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Ecosystem Appropriation by Cities

Carl Folke, Åsa Jansson, Jonas Larsson and Robert Costanza
Ambio
Vol. 26, No. 3 (May, 1997), pp. 167-172
Published by: Springer on behalf of Royal Swedish Academy of Sciences
Stable URL: http://www.jstor.org/stable/4314576
Page Count: 6
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Abstract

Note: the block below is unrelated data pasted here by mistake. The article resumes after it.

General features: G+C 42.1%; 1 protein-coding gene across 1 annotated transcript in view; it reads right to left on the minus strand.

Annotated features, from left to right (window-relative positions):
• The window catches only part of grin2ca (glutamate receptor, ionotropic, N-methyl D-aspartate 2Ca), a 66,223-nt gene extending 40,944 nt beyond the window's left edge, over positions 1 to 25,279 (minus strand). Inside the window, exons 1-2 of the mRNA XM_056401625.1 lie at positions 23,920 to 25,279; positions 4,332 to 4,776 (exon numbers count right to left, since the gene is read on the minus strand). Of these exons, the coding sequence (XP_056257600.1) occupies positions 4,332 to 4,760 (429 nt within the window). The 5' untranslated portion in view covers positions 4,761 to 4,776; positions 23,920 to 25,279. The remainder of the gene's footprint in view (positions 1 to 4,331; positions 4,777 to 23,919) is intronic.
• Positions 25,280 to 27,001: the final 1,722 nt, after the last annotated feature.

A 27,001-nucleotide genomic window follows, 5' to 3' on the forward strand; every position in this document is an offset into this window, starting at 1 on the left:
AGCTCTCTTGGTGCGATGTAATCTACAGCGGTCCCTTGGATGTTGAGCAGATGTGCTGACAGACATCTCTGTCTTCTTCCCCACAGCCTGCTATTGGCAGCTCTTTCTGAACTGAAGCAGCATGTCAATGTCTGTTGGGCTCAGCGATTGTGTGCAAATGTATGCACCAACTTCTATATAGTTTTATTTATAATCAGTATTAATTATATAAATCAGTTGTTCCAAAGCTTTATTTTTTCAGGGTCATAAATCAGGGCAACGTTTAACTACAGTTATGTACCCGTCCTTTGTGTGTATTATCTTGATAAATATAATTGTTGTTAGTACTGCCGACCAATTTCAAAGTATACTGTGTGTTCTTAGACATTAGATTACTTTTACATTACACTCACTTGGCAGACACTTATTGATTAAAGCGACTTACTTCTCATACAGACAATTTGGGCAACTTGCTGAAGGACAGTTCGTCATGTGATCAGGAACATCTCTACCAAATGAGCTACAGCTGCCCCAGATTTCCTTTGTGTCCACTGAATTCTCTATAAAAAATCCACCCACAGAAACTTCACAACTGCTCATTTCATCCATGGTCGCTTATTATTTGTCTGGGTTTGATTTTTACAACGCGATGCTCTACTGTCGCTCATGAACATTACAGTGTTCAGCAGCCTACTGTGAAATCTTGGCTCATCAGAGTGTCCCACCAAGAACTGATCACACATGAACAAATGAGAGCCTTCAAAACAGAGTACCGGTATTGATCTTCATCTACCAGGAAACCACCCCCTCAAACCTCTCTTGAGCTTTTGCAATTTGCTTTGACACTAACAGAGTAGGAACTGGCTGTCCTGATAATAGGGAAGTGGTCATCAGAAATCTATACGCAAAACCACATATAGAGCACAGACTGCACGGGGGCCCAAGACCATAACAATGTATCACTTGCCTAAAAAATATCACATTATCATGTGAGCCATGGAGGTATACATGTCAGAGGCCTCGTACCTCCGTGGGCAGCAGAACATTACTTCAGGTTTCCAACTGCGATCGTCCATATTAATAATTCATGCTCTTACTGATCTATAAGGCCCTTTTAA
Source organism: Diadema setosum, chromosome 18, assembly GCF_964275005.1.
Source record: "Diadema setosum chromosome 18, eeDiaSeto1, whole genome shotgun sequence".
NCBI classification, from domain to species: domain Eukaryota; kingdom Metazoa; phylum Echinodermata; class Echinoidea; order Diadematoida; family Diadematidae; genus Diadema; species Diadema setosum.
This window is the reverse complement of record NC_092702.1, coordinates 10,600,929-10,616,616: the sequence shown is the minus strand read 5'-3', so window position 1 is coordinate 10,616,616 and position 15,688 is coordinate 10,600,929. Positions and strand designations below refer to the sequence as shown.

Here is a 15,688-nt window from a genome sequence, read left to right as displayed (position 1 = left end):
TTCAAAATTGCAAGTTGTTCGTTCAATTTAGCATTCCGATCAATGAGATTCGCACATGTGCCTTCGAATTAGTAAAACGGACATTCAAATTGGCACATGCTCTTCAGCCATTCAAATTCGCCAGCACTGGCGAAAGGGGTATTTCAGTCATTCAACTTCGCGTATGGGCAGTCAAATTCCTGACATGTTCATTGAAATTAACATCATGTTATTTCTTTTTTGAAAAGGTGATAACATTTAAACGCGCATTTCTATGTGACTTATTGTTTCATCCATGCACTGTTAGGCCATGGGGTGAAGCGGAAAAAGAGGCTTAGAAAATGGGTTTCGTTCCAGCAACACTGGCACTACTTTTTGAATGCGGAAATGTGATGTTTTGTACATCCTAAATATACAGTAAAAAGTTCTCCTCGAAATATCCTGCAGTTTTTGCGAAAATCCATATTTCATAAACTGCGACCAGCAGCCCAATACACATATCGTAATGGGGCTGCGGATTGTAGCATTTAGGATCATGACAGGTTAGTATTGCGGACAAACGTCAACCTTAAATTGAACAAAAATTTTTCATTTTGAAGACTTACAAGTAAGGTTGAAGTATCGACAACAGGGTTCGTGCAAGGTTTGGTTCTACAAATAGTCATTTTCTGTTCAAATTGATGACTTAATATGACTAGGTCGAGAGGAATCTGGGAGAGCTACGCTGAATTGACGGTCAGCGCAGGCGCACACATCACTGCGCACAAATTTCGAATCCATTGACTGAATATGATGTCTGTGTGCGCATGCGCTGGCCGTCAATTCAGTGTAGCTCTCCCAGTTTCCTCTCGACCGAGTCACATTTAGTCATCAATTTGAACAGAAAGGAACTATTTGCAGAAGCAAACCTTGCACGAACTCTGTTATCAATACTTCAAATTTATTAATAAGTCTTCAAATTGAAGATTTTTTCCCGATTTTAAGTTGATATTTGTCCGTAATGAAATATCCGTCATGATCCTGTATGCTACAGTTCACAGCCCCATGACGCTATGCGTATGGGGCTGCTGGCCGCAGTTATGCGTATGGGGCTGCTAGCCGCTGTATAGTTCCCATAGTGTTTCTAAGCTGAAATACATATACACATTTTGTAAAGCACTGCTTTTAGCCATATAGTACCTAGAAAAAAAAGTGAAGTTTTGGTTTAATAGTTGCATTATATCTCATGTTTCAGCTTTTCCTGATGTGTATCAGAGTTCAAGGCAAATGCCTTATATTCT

We estimated the ecological footprint of cities in Baltic Europe and globally. The 29 largest cities of Baltic Europe appropriate for their resource consumption and waste assimilation an area of forest, agricultural, marine, and wetland ecosystems that is at least 565-1130 times larger than the area of the cities themselves. Of the global human population, 20% (1.1 billion), living in 744 large cities worldwide, appropriate for their seafood consumption as much as 25% of the globally available area of productive marine ecosystems. The same cities' appropriation of forests for assimilation of CO2 emissions exceeds the full sink capacity of the world's forests by more than 10%. If the goal as emphasized at the UN Habitat II Conference, 1996, is sustainable human settlements, the increasingly limited capacity of ecosystems to sustain urban areas has to be explicitly accounted for in city planning and development.

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